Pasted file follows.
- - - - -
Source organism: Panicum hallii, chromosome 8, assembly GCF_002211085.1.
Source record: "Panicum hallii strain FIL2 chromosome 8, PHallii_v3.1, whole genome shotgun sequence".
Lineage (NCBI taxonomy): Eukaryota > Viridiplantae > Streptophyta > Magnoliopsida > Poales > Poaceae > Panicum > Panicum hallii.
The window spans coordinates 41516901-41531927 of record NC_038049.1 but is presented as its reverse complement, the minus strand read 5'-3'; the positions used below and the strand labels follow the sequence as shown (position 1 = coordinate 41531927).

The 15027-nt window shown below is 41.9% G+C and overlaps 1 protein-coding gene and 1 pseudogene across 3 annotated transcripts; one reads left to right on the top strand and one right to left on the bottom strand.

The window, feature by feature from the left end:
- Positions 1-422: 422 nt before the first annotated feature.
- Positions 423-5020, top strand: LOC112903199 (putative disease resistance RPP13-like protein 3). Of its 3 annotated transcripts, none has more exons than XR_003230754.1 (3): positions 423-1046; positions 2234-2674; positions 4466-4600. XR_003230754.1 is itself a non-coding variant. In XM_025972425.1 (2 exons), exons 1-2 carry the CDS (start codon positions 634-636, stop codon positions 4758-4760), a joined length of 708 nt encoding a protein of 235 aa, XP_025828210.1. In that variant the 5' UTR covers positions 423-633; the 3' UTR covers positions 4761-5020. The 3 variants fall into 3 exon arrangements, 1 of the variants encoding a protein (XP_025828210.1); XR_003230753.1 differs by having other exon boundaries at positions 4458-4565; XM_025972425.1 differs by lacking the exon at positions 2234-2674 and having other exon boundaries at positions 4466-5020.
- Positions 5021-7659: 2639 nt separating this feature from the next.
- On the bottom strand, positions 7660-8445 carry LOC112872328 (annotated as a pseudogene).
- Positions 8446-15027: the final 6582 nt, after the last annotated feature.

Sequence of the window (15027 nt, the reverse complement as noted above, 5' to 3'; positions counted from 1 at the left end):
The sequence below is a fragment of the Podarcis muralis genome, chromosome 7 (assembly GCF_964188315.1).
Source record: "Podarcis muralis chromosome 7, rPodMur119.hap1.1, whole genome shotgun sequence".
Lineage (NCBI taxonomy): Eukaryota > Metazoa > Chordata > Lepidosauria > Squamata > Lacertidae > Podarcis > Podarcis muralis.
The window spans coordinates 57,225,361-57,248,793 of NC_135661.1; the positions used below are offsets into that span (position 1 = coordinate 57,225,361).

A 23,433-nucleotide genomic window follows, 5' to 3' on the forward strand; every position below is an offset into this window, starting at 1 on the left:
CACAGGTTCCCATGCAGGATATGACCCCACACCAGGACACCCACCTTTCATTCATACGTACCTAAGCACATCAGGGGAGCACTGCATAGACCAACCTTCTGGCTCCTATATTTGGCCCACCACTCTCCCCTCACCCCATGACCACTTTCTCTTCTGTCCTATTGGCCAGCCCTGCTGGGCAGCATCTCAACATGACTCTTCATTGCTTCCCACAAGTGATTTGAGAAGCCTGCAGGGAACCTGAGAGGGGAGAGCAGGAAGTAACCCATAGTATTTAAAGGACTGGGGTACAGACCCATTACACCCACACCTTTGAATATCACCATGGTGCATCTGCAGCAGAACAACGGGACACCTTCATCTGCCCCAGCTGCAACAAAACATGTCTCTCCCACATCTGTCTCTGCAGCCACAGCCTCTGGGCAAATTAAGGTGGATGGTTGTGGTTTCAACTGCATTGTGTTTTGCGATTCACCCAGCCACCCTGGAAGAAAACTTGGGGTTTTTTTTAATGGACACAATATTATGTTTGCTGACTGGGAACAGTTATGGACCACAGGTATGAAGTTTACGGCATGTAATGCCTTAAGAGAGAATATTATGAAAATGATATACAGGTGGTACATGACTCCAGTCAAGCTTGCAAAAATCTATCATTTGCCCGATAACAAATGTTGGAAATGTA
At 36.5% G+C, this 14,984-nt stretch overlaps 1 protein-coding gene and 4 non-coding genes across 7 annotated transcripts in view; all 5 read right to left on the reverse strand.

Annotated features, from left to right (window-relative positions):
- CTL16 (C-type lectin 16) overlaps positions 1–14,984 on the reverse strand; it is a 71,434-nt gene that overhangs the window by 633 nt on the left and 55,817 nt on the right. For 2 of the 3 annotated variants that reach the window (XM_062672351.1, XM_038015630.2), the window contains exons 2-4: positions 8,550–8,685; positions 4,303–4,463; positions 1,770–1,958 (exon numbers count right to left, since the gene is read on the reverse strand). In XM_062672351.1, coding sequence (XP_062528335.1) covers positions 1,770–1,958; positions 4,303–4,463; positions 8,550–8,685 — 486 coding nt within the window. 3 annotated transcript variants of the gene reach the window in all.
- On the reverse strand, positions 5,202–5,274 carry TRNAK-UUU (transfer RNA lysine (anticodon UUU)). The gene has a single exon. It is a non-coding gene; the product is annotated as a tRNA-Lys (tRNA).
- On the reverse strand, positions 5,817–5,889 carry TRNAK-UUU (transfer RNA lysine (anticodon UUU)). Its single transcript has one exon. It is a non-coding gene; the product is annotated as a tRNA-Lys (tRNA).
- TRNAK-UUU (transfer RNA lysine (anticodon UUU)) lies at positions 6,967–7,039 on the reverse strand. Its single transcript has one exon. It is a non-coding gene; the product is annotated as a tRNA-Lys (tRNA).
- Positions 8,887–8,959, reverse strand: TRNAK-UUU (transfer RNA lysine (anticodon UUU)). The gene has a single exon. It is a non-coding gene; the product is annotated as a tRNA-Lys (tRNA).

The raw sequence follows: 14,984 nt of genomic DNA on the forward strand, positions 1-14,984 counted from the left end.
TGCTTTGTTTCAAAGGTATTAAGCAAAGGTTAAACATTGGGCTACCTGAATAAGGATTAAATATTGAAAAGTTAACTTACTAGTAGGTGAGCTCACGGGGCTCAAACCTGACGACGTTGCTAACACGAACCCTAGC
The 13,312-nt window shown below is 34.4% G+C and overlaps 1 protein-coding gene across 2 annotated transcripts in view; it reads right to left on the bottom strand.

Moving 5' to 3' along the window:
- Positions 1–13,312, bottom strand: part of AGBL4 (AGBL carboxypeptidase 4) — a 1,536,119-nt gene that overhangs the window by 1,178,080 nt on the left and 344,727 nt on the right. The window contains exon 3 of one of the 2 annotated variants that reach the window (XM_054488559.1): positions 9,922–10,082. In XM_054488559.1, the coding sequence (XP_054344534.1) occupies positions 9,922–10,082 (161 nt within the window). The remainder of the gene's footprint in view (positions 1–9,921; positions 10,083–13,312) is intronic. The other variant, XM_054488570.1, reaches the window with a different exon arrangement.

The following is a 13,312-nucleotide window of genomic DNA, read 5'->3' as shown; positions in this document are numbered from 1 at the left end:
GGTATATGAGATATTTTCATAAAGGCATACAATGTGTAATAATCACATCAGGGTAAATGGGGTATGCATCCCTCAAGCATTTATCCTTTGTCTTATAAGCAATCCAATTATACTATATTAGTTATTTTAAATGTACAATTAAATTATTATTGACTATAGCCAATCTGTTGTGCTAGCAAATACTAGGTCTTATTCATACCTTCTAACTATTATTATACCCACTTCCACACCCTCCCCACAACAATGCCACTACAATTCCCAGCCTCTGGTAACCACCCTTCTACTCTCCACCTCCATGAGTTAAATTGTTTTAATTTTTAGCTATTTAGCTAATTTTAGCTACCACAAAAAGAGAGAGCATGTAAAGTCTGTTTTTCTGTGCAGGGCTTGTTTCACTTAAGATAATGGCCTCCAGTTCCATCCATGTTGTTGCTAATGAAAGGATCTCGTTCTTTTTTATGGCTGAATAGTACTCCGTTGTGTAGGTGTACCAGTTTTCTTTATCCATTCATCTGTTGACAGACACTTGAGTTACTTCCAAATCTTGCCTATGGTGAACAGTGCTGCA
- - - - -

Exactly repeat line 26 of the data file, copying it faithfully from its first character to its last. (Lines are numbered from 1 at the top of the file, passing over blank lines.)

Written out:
The raw sequence follows: 14,984 nt of genomic DNA on the forward strand, positions 1-14,984 counted from the left end.